The court concluded that even if the pastor had disseminated information about her criminal conviction to the church staff and congregation, this fell far short of demonstrating that she “became uniquely vulnerable and incapable of self protection as a result of her relationship with him.” The court further noted that the criminal record allegedly disseminated by the pastor was a matter of public record. As a result, the court dismissed this theory of liability.

Emotional distress

The court noted that liability for the intentional infliction of emotional distress requires a demonstration that a defendant’s conduct was (1) extreme and outrageous, (2) intended to cause severe emotional distress, (3) resulted in severe emotional distress. As such, “success turns on whether the conduct complained of is extreme, amounting to more than mere threats or annoyances, and ultimately, so outrageous in character, and so extreme in degree, as to go beyond all possible bounds of decency, and to be regarded as atrocious and utterly intolerable in a civilized community.”

The court added that “the threshold of outrageousness is so difficult to attain, that of the intentional infliction of emotional distress claims considered by the [state’s highest court] every one has failed because the alleged conduct was not sufficiently outrageous.”

The court concluded that the pastor’s conduct in disseminating information concerning the plaintiff’s criminal conviction fell far short of this standard: “By far, the most problematic obstacle is the simple fact that the document distributed here, plaintiff’s criminal record, is a public document. The distribution of this record while perhaps embarrassing, on its own carries no constitutional right to privacy …. One’s criminal history is arguably not a private personal matter at all, since arrest and conviction records are matters of public record.”

The court also noted that the pastor’s involvement in the dissemination of the plaintiff’s criminal record had never been conclusively proven. Plaintiff testified that she did not know who had obtained her criminal record, or who had distributed the copies.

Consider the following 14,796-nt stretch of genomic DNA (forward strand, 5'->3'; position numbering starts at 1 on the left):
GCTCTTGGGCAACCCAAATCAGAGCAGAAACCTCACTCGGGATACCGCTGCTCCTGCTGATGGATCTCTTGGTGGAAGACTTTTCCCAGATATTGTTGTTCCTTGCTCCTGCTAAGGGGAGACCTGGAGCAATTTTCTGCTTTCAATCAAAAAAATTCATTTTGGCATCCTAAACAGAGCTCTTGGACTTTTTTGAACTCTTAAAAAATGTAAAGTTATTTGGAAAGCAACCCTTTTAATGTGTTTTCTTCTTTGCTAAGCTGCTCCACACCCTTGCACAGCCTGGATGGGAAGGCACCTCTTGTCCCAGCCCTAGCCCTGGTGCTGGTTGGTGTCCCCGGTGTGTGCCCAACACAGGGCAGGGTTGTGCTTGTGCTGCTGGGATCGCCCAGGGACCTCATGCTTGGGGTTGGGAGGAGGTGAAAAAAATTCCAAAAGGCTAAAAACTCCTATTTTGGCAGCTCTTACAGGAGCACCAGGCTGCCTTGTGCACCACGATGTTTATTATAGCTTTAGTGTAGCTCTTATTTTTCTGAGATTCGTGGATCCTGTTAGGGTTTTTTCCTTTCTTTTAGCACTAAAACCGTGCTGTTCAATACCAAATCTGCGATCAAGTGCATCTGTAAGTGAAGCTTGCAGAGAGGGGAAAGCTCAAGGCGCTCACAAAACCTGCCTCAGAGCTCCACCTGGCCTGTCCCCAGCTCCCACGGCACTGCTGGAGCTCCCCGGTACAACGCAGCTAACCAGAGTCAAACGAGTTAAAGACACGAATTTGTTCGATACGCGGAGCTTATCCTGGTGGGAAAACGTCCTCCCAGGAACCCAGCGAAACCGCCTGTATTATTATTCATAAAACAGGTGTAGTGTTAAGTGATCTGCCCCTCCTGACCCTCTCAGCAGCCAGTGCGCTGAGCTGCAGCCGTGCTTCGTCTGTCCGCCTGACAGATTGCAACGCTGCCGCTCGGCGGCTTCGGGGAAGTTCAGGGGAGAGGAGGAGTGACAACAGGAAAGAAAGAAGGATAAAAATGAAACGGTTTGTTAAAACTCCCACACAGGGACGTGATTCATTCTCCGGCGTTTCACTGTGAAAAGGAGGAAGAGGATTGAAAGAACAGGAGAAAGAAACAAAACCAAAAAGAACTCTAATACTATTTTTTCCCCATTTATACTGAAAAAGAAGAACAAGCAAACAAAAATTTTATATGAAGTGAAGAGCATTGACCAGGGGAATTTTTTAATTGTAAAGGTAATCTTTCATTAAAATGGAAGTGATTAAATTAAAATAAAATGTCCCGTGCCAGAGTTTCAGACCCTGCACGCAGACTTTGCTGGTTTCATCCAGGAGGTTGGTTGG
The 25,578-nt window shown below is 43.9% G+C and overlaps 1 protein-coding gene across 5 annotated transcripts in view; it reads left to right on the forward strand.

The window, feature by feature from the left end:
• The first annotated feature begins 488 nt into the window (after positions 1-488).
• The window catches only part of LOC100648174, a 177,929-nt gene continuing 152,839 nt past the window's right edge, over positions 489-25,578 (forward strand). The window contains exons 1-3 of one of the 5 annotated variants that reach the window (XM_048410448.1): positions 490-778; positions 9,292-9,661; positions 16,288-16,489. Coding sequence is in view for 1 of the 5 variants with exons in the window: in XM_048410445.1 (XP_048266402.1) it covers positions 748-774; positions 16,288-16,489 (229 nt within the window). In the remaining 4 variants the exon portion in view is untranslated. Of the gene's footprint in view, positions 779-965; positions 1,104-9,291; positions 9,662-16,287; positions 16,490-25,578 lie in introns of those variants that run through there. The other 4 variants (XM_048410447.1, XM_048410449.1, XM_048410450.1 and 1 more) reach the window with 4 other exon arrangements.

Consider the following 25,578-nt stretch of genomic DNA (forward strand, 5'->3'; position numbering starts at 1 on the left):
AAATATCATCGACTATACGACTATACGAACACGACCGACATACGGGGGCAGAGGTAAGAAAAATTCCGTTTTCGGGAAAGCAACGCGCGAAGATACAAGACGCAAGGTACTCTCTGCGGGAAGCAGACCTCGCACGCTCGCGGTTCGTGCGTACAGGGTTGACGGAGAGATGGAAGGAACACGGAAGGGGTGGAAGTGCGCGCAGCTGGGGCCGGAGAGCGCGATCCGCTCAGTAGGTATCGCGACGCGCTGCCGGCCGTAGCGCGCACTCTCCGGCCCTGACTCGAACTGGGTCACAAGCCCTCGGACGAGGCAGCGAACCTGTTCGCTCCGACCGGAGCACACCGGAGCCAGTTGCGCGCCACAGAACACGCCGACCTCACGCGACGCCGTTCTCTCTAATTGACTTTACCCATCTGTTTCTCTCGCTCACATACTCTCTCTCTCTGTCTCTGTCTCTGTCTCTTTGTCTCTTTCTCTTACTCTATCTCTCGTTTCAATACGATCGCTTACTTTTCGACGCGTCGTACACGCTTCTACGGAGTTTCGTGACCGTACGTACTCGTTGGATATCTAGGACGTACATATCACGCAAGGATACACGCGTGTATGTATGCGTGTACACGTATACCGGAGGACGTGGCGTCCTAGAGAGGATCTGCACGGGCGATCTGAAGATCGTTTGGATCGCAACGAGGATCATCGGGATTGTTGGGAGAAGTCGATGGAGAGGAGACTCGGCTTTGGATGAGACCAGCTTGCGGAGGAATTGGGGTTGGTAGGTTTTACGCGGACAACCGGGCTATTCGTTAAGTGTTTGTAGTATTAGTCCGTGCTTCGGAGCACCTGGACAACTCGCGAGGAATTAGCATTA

Application. This case illustrates the difficulty of proving breach of fiduciary duty, or intentional infliction of emotional distress, by a pastor. These theories of liability are even harder to establish when they involve the dissemination of matters of public record such as a criminal conviction. 863 N.Y.S.2d 874 (N.Y. Sup. 2008).

This Recent Development first appeared in Church Law & Tax Report, July/August 2009.

This content is designed to provide accurate and authoritative information in regard to the subject matter covered. It is sold with the understanding that the publisher is not engaged in rendering legal, accounting, or other professional service. If legal advice or other expert assistance is required, the services of a competent professional person should be sought. "From a Declaration of Principles jointly adopted by a Committee of the American Bar Association and a Committee of Publishers and Associations." Due to the nature of the U.S. legal system, laws and regulations constantly change. The editors encourage readers to carefully search the site for all content related to the topic of interest and consult qualified local counsel to verify the status of specific statutes, laws, regulations, and precedential court holdings.